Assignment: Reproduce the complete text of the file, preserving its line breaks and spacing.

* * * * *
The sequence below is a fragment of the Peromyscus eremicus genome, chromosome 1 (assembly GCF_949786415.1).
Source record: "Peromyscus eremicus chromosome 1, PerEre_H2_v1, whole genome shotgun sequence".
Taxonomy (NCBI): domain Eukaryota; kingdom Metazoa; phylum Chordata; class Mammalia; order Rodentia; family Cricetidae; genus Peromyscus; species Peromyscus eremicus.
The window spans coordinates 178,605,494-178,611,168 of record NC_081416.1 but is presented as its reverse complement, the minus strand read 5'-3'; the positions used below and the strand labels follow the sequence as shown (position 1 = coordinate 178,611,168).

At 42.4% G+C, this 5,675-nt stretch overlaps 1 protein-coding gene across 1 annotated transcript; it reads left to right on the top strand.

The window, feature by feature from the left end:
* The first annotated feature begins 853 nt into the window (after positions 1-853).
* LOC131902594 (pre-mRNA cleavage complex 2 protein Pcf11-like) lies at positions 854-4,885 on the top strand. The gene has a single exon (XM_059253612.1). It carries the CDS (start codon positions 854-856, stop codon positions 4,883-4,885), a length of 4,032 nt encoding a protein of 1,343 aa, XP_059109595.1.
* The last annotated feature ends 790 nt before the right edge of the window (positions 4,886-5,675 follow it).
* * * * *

The sequence below is a fragment of the Peromyscus eremicus genome, chromosome 1 (assembly GCF_949786415.1).
Source record: "Peromyscus eremicus chromosome 1, PerEre_H2_v1, whole genome shotgun sequence".
Taxonomy (NCBI): domain Eukaryota; kingdom Metazoa; phylum Chordata; class Mammalia; order Rodentia; family Cricetidae; genus Peromyscus; species Peromyscus eremicus.
The window spans coordinates 178,605,494-178,611,168 of record NC_081416.1 but is presented as its reverse complement, the minus strand read 5'-3'; the positions used below and the strand labels follow the sequence as shown (position 1 = coordinate 178,611,168).

At 42.4% G+C, this 5,675-nt stretch overlaps 1 protein-coding gene across 1 annotated transcript; it reads left to right on the top strand.

The window, feature by feature from the left end:
* The first annotated feature begins 853 nt into the window (after positions 1-853).
* LOC131902594 (pre-mRNA cleavage complex 2 protein Pcf11-like) lies at positions 854-4,885 on the top strand. The gene has a single exon (XM_059253612.1). It carries the CDS (start codon positions 854-856, stop codon positions 4,883-4,885), a length of 4,032 nt encoding a protein of 1,343 aa, XP_059109595.1.
* The last annotated feature ends 790 nt before the right edge of the window (positions 4,886-5,675 follow it).